Changes Coming to China’s Patent Law
January 18, 2021
In October, the Standing Committee of the National People’s Congress approved an amendment to China’s patent law. The new amendment, called the “fourth amendment”, marks the first changes to Chinese patent law since 2008 and is scheduled to take effect on June 1, 2021. To learn more about the changes and what they could mean for Iowa companies, Nyemaster Goode patent attorney Todd Van Thomme spoke with Stephen Yang, managing partner of the Chinese law firm IP March.
Todd Van Thomme: What are the areas of Chinese patent law that are most affected by the new amendment?
Stephen Yang: The amendment is wide reaching, but the most critical changes are in the areas of enhanced protection of patent rights, changes in design patent practice, and establishment of an “Open License” system that makes it easier to license granted patents.
TVT: What are the key changes to protection of patent rights?
SY: The amendment enhances protection of patent rights in critical areas including the addition of punitive damages, increasing statutory damage, and reversing the burden of proof. The punitive damages and the increased statutory damages, together with the reversed burden of proof for calculating damages are likely to significantly increase the amount of damages awarded in future patent infringement cases in China, which will create greater deterrence to potential infringers.
TVT: Is the addition of punitive damages new to China?
SY: Yes. Under the current patent law, the concepts of willful infringement and associated punitive damages are not available. The fourth amendment of the patent law adds these in China. Specifically, for willful infringement on a patent right, if the circumstance is serious, the amount of damages may be increased up to five times of the calculated damages. The amendment also raises the amount of compensation available for statutory damage, with the lower and upper limits respectively raised to 3 times and 5 times of the current limits.
TVT: What is new about reversed burden of proof?
SY: One of the biggest difficulties faced by a patent right holder in a patent infringement lawsuit in China is the lack of discovery. It is often the case that infringement is found but there is no good evidence to calculate damages as the evidence is in the possession of the defendant. To deal with this problem, Article 71 of the fourth amendment of the patent law gives the people’s court more power to order the infringer to provide the account book and materials related to the infringement acts. Where the infringer fails to provide the account book or materials or provides a fake account book or materials, the people’s court may determine the amount of damages based on the claim made and the evidence provided by the right holder.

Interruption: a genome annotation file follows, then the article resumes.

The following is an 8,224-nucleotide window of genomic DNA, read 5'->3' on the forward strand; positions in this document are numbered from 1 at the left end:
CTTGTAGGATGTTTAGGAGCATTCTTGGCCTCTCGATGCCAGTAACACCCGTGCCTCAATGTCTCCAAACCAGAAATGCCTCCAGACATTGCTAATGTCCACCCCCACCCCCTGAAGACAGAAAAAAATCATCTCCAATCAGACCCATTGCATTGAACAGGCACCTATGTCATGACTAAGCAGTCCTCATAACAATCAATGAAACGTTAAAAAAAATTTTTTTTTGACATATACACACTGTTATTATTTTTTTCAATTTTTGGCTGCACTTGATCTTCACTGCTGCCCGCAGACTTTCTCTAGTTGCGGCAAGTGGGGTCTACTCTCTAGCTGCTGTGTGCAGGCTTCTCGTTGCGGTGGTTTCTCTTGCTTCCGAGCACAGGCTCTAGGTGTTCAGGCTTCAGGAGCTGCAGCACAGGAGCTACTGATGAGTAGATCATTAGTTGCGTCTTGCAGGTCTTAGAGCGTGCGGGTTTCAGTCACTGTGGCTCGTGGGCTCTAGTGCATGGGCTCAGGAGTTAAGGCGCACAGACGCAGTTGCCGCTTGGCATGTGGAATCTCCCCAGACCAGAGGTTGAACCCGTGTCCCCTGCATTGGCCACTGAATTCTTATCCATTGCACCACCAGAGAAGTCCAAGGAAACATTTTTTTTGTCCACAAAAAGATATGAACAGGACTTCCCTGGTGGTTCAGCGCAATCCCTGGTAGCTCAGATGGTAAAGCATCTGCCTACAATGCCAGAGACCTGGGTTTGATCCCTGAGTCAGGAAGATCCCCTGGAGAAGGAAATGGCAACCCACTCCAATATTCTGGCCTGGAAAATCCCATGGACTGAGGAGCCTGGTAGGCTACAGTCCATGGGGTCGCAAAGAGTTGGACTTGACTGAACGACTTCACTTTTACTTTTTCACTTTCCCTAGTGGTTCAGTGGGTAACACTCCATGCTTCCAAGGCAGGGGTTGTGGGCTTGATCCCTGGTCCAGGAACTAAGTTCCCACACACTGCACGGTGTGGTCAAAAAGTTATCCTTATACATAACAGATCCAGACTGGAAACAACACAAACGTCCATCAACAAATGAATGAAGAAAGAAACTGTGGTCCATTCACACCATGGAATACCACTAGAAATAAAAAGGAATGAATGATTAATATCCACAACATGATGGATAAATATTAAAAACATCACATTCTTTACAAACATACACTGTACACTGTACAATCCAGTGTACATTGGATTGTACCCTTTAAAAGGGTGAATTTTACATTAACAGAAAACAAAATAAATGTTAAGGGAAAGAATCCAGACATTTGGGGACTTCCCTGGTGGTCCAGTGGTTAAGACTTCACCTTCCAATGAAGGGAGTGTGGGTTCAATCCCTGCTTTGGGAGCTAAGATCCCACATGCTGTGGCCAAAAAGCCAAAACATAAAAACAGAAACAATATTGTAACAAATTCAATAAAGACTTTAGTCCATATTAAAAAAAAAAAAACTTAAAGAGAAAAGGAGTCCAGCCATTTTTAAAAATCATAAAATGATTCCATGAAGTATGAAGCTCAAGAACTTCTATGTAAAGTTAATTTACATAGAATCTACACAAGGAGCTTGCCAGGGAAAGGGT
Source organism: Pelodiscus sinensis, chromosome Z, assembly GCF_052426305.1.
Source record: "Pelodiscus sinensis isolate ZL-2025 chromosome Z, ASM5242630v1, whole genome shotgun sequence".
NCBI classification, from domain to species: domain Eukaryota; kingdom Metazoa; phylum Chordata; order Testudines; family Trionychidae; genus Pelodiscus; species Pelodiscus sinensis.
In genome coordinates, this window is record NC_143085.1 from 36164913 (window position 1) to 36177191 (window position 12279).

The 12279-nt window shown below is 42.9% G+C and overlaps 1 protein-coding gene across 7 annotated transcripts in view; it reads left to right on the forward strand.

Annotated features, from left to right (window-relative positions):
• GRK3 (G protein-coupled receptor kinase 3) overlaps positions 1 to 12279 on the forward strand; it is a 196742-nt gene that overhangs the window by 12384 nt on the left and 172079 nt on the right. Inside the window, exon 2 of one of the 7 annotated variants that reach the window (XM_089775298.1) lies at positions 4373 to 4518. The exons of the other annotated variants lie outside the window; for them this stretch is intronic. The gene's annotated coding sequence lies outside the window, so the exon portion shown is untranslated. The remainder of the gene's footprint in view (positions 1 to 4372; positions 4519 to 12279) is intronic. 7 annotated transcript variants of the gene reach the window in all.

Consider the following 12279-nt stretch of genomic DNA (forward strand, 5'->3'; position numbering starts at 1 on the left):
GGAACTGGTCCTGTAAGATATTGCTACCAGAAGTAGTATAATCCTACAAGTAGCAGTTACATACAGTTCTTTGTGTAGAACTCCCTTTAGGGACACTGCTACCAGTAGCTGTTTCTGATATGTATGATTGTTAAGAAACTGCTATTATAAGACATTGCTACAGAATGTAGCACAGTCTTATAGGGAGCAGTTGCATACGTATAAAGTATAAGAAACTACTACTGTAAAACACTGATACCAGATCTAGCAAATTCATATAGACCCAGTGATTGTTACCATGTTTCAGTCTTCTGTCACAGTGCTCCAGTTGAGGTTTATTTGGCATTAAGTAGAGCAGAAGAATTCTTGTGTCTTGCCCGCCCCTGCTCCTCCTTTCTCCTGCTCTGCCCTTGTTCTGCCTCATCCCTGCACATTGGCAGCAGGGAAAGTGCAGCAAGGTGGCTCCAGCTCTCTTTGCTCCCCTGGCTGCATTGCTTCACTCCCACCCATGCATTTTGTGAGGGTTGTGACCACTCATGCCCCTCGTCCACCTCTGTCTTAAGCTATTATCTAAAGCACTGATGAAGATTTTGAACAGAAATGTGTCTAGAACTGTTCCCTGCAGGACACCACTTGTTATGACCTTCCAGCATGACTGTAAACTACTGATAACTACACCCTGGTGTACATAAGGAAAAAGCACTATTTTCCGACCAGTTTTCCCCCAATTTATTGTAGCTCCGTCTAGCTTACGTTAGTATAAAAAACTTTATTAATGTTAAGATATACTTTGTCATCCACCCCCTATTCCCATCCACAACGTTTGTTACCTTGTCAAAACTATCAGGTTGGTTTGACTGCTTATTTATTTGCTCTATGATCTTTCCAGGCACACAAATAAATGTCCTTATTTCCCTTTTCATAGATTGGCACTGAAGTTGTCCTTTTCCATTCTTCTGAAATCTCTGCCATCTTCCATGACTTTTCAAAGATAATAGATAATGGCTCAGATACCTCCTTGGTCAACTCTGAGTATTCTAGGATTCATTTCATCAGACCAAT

TVT: What changes does the new amendment make to design patents?
SY: The fourth amendment creates a friendlier design practice process in China. It includes extended patent term for design, allowance of partial design, and creates the possibility of claiming domestic priority for design applications.
TVT: How has the design term changed?
SY: The term of a design patent will now be 15 years under the amendment, extended from 10 years as prescribed in the current patent law. It is believed that this change is part of China’s effort to join the Hague Agreement.
TVT: What changes were made regarding patentability of partial design?
SY: Under the current law, a design patent can only protect a complete product, not a portion of a product which cannot be separated or cannot be sold and used independently. The fourth amendment redefines design as any new design of the shape, the pattern or their combination, or the combination of the color with shape or pattern, of the whole or a part of a product, which creates an aesthetic feeling and is fit for industrial application. This makes it possible to protect a portion of a product, often referred to as “partial design”. Allowance of partial design makes design practice in China more similar to that in many other jurisdictions and offers broader protection of design patents. Without having to limit their design patent to specific complete products when the design points are only related to a certain part of such products, design patent right holders will be in a better position to protect themselves from infringers who may be able to avoid the risk of infringement by only copying their design points and using them in a different shaped product.